United States District Court, D. Minnesota
T. Johnson and David Reed Lundgren, LUNDGREN & JOHNSON,
PSC; Andrew M. Irlbeck, for plaintiff.
Kimberly R. Parker and Robert B. Roche, RAMSEY COUNTY
ATTORNEY'S OFFICE, for defendants.
Patrick J. Schiltz United States District Judge
Emma Shields-Nordness was arrested by St. Paul police
officers and transported to the Ramsey County Adult Detention
Center (“ADC”) after eyewitnesses mistakenly
identified her as the driver of a car that had been involved
in a hit-and-run accident. Shortly after arresting
Shields-Nordness, the police received additional information
that caused them to doubt that she had anything to do with
the accident, and the police notified the ADC that
Shields-Nordness could be released. At the time that the
police contacted the ADC, Shields-Nordness was still sitting
in her street clothes in the facility's open-booking
area, waiting for her background check to be completed.
was not released. Instead, she was detained in the open-
booking area for two more hours, and then she was transferred
into the general population of the ADC. Like every detainee
transferred into the general population, Shields-Nordness was
strip searched. After sitting in a cell for another three
hours, Shields-Nordness was finally released.
filed this action under 42 U.S.C. § 1983 against the
City of St. Paul, three of its police officers, the County of
Ramsey, and unnamed employees of the ADC (identified as
“John Does”). Shields-Nordness alleges that
defendants violated her rights under the Fourth and
Fourteenth Amendments and committed the tort of false
imprisonment. Ramsey County and the ADC employees now move to
dismiss all claims against them. For the reasons that follow,
the Court grants their motion in part and denies it in part.
amended complaint alleges the following:
November 29, 2017, Shields-Nordness and her boyfriend (Braden
Shannon) attended a concert in downtown St. Paul. They left
the concert at about 11:30 pm and walked to a nearby
restaurant to get something to eat. Am. Compl. ¶¶
about midnight, St. Paul police responded to a report of a
hit-and-run accident near the concert venue. Id. at
¶¶ 15-16. The police obtained descriptions of the
car and the driver that had been involved in the collision.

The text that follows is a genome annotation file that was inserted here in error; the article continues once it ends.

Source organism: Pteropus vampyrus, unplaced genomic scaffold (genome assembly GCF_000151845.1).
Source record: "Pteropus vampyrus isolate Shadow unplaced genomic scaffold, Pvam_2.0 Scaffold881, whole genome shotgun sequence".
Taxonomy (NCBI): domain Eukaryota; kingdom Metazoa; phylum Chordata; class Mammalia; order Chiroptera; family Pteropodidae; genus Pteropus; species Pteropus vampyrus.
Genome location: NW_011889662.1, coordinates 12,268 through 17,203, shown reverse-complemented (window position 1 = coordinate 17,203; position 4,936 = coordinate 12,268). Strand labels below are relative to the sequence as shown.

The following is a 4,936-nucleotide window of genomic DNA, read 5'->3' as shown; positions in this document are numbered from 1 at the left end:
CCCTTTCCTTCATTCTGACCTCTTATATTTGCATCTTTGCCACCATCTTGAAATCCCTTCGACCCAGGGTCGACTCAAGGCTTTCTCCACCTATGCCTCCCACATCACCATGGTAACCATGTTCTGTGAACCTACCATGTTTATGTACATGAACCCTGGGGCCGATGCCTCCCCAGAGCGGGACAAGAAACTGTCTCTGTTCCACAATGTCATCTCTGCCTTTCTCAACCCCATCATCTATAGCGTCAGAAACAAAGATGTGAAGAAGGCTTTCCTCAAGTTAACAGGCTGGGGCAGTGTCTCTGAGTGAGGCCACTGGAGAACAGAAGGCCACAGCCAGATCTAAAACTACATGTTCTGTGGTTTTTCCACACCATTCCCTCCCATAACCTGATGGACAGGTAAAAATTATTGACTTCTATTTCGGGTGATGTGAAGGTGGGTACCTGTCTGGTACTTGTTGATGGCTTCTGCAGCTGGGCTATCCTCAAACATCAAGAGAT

Id. at ¶ 16. Officer Vosinick Kellum searched
the vicinity of the accident and found a vehicle that matched
the description of the car. Id. at ¶ 17. That
vehicle had sustained substantial front-end damage. The
driver of the vehicle appeared to have fled the scene.
blocks away, Shields-Nordness and Shannon, having finished
their meal, were walking to the parking ramp where they had
left Shannon's vehicle. Officer Kellum spotted the couple
and thought that Shields-Nordness seemed upset. Id.
at ¶ 18. As Shannon drove out of the garage, Officer
Kellum and Officer Oscar Galindo stopped his vehicle.
Id. at ¶ 19. Officer Galindo asked to see
Shields-Nordness's driver's license so that he could
determine whether she was the registered owner of the vehicle
that appeared to have been involved in the hit-and-run. After
running a computer check, Officer Galindo learned that the
car was not registered to Shields- Nordness. Id. at
Galindo nevertheless continued to question Shields-Nordness
about the hit-and-run accident and falsely told her that the
police had determined that her car had been involved in the
accident. See Id. at ¶¶ 21-27. The
officers then brought the victims of the accident to the
scene, made Shields-Nordness stand alone in the middle of the
street with squad lights shining at her, and asked the
victims if Shields-Nordness had driven the car that struck
their vehicle. The victims identified Shields-Nordness as the
driver. Id. at ¶ 27.
was arrested for driving while intoxicated and taken to the
police station. Id. at ¶¶ 29-31, 50. At
about 2:00 am, officers transported Shields- Nordness to the
Ramsey County ADC. See Id. at ¶¶ 54-55.
Intake and Booking at the Ramsey County ADC